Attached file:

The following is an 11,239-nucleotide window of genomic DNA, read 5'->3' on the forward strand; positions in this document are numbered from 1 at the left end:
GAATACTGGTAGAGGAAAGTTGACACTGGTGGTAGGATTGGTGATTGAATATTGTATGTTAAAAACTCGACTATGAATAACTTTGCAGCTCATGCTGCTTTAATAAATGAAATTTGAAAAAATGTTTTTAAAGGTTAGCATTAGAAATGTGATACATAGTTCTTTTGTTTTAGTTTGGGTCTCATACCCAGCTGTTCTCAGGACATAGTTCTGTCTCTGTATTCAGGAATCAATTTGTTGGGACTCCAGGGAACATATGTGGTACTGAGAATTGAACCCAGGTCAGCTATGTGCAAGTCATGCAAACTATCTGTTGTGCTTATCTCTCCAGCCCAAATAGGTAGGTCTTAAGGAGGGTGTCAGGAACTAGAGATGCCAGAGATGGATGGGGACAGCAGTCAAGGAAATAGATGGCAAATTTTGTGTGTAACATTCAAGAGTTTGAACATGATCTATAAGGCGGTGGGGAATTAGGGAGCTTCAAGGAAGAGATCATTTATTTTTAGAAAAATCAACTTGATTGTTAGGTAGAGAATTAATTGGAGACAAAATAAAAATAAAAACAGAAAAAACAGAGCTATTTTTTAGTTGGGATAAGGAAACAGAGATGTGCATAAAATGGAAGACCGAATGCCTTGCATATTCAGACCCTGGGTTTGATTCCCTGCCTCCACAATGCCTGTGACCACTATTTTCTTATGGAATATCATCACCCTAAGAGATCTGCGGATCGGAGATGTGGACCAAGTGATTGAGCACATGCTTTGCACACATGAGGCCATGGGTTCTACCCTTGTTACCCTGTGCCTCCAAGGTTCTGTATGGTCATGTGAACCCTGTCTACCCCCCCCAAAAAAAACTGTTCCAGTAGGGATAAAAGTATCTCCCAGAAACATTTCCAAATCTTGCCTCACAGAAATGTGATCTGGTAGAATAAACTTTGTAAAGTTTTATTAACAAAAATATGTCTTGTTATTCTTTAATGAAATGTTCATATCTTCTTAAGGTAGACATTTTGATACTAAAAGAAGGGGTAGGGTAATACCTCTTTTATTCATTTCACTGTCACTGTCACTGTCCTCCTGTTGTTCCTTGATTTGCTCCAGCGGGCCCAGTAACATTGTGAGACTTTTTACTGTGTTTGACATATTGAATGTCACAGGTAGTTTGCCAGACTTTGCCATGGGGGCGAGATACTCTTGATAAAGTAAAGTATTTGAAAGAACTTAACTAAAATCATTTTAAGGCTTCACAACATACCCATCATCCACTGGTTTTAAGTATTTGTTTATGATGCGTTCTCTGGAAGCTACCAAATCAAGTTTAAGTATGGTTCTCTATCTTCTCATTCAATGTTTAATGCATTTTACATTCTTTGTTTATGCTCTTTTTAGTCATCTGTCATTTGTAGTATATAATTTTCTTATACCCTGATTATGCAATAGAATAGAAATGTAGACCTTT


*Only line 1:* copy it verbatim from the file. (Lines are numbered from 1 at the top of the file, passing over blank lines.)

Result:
The following is an 11,239-nucleotide window of genomic DNA, read 5'->3' on the forward strand; positions in this document are numbered from 1 at the left end: